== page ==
speed control by optical encoder


Thread Starter


We are a science center that has built a Large Plexi-glass toilet. We have designed an exhibit allowing two kids to spin large wheels to pump water into the flush tank of the "Big Sh*tter" called the BS device. when the tank is full the unit flushes the water ( a closed system ) and a flushing sound is generated.

What we want to to is vary the volume of water being pumped into the tank by the speed
(revolutions per second) the kids are spinning the large wheels (otpical encoders). There are two spinners therefore two pumps. We would also like to display the volume of water each kid has pumped and keep a running total on the volume of water processed.

anyone with and quick and cheap solution for the above we would really enjoy your input

Rob M
Hey Rob Im not an expert on these types of systems I deal with mainly Materials handling.. But if you were to use a Allen Bradley 1300 VFD drive with a few flow switches I believe that would take care of anything you need.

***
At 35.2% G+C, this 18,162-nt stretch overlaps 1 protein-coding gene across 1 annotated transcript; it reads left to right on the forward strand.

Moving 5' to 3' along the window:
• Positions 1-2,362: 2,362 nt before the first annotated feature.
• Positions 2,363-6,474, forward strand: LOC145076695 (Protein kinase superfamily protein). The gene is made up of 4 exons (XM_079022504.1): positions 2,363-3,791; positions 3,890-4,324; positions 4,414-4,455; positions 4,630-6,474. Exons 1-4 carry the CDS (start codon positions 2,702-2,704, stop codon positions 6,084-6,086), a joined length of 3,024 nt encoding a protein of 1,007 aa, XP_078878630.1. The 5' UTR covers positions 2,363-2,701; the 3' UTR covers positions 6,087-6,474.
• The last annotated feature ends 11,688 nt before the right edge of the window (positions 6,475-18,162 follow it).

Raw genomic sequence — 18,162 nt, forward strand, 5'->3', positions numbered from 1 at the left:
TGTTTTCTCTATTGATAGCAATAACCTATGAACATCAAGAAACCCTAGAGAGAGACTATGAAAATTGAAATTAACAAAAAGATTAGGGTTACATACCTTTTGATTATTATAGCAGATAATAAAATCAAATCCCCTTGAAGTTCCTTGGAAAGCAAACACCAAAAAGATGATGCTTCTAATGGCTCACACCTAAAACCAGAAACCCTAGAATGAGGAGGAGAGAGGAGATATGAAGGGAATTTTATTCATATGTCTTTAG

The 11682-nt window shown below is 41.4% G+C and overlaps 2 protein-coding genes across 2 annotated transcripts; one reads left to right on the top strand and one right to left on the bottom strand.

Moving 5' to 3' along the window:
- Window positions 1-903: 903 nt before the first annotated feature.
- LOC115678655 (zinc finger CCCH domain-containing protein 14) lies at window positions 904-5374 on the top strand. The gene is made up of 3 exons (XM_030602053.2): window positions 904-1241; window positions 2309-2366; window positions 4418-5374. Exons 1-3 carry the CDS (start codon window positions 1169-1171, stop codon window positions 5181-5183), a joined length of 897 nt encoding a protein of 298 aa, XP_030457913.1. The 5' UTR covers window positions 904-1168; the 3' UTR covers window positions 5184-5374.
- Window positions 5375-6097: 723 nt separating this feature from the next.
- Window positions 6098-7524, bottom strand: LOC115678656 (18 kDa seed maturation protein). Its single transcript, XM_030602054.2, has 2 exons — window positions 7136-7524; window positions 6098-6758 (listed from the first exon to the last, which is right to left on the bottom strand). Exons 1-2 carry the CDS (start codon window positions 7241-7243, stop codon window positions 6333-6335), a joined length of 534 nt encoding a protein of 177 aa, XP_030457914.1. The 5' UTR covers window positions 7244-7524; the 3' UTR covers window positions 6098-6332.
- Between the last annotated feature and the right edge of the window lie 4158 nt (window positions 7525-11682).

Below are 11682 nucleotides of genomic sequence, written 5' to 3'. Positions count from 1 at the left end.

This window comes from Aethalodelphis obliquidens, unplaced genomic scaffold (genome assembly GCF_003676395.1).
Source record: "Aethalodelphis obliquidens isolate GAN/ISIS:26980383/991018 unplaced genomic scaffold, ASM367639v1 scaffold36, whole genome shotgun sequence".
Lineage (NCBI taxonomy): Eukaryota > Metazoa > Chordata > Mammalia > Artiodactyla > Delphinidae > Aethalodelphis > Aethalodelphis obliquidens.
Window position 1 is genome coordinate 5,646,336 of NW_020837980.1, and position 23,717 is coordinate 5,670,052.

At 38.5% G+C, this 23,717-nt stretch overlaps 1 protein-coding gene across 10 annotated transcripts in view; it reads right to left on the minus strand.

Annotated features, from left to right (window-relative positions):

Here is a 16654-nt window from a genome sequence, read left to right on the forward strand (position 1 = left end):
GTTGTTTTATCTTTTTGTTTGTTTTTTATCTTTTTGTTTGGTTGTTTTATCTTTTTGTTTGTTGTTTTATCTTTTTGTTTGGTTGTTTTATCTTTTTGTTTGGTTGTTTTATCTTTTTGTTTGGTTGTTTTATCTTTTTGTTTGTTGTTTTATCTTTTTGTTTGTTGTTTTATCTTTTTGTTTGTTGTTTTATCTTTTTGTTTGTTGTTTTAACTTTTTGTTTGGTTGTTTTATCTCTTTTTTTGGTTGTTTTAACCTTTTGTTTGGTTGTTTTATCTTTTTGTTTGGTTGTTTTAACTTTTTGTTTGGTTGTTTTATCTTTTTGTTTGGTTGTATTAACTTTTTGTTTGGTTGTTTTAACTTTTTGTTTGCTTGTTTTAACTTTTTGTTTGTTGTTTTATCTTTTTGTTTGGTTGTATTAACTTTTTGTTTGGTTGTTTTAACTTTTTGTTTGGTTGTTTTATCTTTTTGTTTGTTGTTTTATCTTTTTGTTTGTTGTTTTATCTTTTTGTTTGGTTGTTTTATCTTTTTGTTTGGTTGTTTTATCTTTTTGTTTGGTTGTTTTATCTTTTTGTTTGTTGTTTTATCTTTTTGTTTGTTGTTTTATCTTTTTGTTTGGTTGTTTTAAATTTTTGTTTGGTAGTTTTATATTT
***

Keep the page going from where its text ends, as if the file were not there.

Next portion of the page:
Steve Myres, PE

Maybe instead of an encoder on the control wheels you should tachometer generators. ServoTek has some fairly inexpensive ones. This would give you an analog signal which you would then put into the drive for speed reference signal. Buy flow totalizers from Georg Fischer (Signet) or Burkert for display of pumped total.

The most cost effective would be to use a frequency to voltage convertor, such as sold by Red Lion or Action Instruments. The analog voltage could then provide a speed reference to a low cost AC inverter, such as sold by Dart Controls or Minarik.

Red Lion also sells reasonably priced encoders and pulse generators. Minarik or Dart may be able to supply everything that you need. You might try AutomationDirect.com also. They sell drives and encoders.

You might even be able to find a drive that will take a frequency input directly as it's setpoint. That would be the simplest.

If you have questions, let me know on or off of the list, I will try to help.

Bill Sturm

Bruce Durdle

Surely the most effective way would be to give them a direct drive to a positive displacement pump - why bother with the fancy bits? It will also impress on them the effort required to do such a simple task, and perhaps a bit of sympathy towards the need for energy conservation measures!

A rev counter on the driven shaft would give the required indications.